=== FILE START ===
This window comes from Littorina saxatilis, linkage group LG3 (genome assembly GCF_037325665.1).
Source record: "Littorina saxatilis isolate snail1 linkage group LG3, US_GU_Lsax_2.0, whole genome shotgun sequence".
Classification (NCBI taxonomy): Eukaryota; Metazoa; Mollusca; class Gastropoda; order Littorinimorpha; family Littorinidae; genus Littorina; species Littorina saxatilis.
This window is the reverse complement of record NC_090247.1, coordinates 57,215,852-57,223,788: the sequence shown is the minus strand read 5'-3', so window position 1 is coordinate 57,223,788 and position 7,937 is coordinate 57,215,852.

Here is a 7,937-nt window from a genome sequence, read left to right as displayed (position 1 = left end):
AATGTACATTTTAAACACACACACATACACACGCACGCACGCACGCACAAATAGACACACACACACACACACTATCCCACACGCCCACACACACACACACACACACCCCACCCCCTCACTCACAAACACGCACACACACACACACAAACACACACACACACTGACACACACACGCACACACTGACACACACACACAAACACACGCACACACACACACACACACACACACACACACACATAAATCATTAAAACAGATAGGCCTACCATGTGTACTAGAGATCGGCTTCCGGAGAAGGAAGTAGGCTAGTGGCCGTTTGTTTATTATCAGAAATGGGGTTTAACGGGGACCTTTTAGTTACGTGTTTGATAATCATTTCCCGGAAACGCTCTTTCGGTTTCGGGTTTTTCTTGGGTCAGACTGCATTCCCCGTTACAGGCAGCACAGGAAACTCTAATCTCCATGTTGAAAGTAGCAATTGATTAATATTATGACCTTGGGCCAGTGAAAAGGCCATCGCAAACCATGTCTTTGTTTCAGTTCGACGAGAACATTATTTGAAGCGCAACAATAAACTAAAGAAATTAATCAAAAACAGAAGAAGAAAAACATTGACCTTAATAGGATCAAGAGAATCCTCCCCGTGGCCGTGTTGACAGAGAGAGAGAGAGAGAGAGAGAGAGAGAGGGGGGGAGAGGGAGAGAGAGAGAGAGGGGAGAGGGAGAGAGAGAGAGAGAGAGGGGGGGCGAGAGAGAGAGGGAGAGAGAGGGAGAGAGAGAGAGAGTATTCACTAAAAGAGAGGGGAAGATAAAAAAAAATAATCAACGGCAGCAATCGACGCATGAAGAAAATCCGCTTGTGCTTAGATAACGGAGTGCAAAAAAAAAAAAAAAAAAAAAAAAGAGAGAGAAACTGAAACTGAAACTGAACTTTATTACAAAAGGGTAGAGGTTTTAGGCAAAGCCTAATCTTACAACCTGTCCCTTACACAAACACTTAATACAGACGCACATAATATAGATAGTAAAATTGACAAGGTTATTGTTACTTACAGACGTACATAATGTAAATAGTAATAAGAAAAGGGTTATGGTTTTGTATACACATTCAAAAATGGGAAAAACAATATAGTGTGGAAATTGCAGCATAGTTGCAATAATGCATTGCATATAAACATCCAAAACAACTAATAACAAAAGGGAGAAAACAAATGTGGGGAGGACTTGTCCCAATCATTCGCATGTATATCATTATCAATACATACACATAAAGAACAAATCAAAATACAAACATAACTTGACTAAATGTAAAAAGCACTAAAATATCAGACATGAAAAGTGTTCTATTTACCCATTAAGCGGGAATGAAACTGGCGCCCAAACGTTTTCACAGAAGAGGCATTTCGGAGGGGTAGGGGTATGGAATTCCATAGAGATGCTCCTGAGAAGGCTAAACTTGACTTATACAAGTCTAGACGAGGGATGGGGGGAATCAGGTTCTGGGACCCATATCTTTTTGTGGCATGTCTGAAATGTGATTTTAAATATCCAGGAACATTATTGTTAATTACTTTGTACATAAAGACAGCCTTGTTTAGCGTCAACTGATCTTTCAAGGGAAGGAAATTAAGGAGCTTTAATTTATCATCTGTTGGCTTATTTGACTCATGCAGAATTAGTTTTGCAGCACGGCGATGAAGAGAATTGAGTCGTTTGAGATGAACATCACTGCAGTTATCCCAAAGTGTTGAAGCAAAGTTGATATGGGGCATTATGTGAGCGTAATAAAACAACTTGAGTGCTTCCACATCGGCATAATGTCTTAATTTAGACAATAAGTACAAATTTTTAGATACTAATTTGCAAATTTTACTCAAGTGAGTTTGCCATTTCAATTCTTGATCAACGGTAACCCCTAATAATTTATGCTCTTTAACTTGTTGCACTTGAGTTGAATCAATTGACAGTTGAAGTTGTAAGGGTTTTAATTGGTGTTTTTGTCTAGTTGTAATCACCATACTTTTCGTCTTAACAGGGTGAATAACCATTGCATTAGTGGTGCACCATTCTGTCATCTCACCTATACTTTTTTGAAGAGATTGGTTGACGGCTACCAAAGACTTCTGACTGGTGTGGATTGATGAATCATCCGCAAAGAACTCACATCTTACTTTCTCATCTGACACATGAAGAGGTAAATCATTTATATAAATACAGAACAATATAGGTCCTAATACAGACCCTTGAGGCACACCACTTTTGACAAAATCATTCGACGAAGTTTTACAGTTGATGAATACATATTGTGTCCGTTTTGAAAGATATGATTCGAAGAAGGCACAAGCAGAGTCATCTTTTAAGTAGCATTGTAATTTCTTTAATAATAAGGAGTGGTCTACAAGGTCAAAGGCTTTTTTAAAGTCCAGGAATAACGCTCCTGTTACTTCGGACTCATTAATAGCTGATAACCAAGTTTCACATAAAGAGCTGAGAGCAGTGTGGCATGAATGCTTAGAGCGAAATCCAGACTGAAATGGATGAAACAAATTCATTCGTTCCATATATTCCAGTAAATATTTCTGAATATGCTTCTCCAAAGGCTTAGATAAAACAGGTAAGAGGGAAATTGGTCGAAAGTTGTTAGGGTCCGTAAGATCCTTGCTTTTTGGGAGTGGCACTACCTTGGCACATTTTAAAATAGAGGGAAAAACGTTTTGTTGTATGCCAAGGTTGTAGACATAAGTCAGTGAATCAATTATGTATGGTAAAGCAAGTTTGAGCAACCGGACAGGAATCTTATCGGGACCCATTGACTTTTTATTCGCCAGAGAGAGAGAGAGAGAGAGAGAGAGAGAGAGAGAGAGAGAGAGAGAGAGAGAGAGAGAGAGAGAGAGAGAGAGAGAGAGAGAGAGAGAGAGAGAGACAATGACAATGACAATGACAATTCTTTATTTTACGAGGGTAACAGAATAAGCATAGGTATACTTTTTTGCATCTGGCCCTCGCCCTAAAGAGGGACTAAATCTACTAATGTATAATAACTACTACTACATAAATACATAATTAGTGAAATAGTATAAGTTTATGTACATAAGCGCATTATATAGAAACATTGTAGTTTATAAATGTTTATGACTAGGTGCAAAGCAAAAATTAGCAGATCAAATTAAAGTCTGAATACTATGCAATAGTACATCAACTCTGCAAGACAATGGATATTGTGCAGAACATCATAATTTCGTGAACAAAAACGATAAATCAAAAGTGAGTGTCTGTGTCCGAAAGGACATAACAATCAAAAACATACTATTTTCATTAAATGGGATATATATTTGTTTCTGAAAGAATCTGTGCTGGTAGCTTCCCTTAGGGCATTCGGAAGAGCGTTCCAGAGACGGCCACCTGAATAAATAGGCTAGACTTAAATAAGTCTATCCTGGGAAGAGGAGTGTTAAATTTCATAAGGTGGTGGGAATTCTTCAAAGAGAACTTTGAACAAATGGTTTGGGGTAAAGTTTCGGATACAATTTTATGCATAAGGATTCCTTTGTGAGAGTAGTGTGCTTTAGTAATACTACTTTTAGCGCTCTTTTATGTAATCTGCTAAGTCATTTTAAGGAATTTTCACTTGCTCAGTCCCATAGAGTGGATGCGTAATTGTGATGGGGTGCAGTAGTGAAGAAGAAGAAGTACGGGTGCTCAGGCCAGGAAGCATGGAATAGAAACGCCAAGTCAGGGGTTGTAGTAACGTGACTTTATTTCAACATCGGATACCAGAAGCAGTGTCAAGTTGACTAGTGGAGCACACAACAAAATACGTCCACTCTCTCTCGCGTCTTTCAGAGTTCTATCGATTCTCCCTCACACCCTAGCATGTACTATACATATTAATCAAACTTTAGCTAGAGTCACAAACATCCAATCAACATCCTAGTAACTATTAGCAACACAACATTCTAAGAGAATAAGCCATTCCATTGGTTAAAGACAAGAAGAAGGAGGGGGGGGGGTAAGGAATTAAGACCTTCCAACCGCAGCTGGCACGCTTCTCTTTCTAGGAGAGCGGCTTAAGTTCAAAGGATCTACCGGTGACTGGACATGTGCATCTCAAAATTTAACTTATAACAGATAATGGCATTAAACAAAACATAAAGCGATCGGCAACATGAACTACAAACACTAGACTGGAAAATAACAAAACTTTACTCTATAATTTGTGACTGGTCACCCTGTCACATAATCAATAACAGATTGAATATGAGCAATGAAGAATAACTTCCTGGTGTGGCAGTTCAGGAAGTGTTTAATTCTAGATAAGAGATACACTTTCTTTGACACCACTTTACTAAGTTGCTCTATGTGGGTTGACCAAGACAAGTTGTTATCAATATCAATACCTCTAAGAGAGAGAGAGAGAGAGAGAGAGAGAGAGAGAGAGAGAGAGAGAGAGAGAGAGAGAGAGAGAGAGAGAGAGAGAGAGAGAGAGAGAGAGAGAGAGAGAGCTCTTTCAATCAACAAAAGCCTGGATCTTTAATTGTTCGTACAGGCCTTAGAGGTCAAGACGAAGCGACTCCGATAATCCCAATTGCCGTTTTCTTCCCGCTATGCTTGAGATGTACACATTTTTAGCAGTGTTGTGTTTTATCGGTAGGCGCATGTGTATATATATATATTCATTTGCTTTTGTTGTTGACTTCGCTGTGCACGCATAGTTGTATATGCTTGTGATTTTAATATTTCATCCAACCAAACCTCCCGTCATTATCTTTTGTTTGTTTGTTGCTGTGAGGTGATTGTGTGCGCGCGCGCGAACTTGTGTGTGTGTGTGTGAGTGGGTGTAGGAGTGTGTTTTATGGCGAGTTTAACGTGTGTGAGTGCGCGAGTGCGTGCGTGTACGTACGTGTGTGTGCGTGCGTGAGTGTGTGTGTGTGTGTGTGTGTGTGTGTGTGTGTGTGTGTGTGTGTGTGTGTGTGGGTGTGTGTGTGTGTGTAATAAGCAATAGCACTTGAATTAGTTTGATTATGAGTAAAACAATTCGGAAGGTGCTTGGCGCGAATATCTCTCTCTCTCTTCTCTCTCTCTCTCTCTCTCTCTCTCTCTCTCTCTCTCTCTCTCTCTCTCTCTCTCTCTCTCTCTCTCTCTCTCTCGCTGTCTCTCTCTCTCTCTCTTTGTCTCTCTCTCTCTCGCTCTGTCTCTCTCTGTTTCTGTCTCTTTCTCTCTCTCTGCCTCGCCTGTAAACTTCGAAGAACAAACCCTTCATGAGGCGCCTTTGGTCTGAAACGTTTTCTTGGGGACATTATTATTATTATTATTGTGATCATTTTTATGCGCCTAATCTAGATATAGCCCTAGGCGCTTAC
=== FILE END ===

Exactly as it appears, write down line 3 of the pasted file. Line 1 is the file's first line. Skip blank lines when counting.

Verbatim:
Classification (NCBI taxonomy): Eukaryota; Metazoa; Mollusca; class Gastropoda; order Littorinimorpha; family Littorinidae; genus Littorina; species Littorina saxatilis.